Sunday, February 8, 2009
Ode to Yoga Feet
“Forget not that the earth delights to feel your bare feet and the winds long to play with your hair.”
- Kahlil Gibran
Whatever part of your body is touching the earth: open to it perceptually. Tune into the sensations. Open the pathway into greater awareness. Very often, especially when you are walking somewhere, the parts touching the earth are your feet. Feel the feelings in your feet. If you are usually stuck in the head (as many of us are) it might seem like you are tuning into the perceptions from little Mars Exploration Rovers far away, meet your feet!
Footprints of the Buddha symbolize the embodiment of enlightened consciousness, reminding us that the ideal can be had, here on the earth. We can be kind here. We don’t have to be slaves to roiling bad karma. We can be a peaceful people.
In Iyengar Yoga, the first thing you learn to do is to stand. You learn to stand in different postures, called Standing Poses. And in order to build these poses well, you need to have a firm and well-articulated foundation. So you learn to use your feet, and to be self-aware in the feet. I had a student once comment that before learning yoga she just thought of her legs and feet as little stubs that she walked on, and was so grateful to have expanded her understanding. And this work of learning to use your feet helps as you learn all the poses in yoga. It helps the whole structure of your body to learn to cultivate healthy feet. (Which means that we have to get them out of shoes from time to time.)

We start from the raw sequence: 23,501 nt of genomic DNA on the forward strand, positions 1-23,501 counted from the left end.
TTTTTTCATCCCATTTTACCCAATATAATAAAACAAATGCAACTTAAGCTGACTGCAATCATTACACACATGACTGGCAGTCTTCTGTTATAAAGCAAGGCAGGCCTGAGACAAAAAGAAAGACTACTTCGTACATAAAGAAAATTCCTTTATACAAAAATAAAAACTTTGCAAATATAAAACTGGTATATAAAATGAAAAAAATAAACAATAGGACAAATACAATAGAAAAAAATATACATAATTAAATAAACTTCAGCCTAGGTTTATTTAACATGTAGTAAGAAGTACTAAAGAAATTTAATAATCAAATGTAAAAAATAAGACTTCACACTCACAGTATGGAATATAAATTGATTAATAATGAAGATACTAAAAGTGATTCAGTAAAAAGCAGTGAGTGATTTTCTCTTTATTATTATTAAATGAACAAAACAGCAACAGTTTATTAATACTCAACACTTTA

Love your feet! (There, I said it.)
Your feet are your physical connection to this earth and this life. Without them we can certainly learn other ways of getting around, but be grateful while you have them! And use them well. Go to wonderful places and do good and helpful things. Love others.
Several months before my grandmother (Nana) died, my Mother was in the hospital recovering from surgery. From her hospital bed she shared with me that Nana was “not going to live too much longer.” It seemed really strange coming from her. She, herself, had just almost died. So I asked her how she knew that. And she said with a voice that was much stronger than the one she had been using, “Look at her feet!” And then with a lighter tone, “They don’t ever really touch the ground when she walks.” And she was right. After that I noticed how my Nana’s feet seemed light as air as they, almost playfully, moved her along, hardly acknowledging the firmness of earth.